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The A Cappella Blog

The 3 Gs of American Idol: Week 1, Part 2


In a departure from our normal content, we will be guiding you through this season of American Idol from The A Cappella Blog’s perspective. We’re going to do this through the 3 Gs format.

Great/Good: Represents my thoughts on the best performance(s) of the night—these are the starmakers, the tearjerkers, the ones we’re all going to remember.

Gone: Represents my thoughts on the contestant(s) who I think is most likely to be going home (not necessarily the one I think should be going home).

Give it a second look: Represents the act(s) you might not remember, or that we might not have expected much from, but which delivered just the same, and deserve another listen.

Here are my thoughts from tonight’s episode:


If Andrew Garcia is going down, he’s going down swinging: Despite incurring the wrath of the judges, Andrew was, hands down, the best of the guys this week. Where Todrick Hall remixed “Since U Been Gone” beyond the point of recognition, Andrew did a fine job of sticking to the original melody, but putting forth a distinctive performance, acousticizing a song that was recorded to be very plugged in. He sounded great, the song was cool, and he’s very likeable. There is little doubt this guy is in it for the long haul.

Casey James plays to his strengths: From a purely musical perspective Casey was good, but not all that far ahead of the middle of the pack. The guy knew he had a heartthrob thing going for him, though, and played that up to the tee, breaking out his acoustic guitar, and strumming a recognizable-but-old-enough-to-seem-off-beat Bryan Adams ballad to sure up his demographic of voters. This act may wear thin after a couple weeks, but for now, he’s making the right decisions for who he is and how he has been positioned in this competition. It’s quite arguable that no one made better use of his time on stage tonight.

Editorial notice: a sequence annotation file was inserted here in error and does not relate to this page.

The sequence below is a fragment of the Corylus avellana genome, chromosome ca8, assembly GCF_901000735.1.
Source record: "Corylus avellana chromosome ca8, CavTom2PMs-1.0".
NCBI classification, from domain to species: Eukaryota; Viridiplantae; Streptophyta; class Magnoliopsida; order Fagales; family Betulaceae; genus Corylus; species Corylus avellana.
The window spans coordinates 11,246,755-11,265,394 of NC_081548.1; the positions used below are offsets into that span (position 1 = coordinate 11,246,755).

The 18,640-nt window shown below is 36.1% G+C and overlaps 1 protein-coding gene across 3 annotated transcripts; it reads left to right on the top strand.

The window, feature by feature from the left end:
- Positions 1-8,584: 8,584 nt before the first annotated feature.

Tim Urban finds that it’s too late to apologize: So Tim gets kicked off Idol then invited back—only to do this? While this wasn’t quite as bad as some might have you believe, it wasn’t good. The performance was uninspired and forgettable, and the guy did little to set himself apart as a personality. Long story short, I can’t imagine we’ll be seeing much more of him on the show.

Jermaine Sellers: While uber-talent John Park earns the nod for worst song choice of the night, Jermaine wasn’t far behind, and lacked the pure ability to make up for it. I like the idea of starting soft and building someplace—showing some range and dynamics. But when you’ve only got a minute and a half to perform, there’s not much leeway when it comes to boring your audience. This song choice was just too mellow, and the energy was too little to late to salvage Jermaine’s Idol hopes.


Tyler Grady is more than a gimmick: OK, so the most memorable thing about Tyler was the way in which he embraced his 70s rock icon gimmick by performing an iconic 70s rock anthem. OK, so the guy looks and moves like a caricature of himself. But beneath all this superficial posturing stands a guy with some decent vocal chops, good stage presence, and an ability to pick a song that will stand out from the crowd. I don’t like the idea of a contestant riding his cardboard image in this competition, and if he continues down this road another two or three weeks, we have a problem. For now, though, it’s worth giving this performance another listen—the guy’s not half bad.

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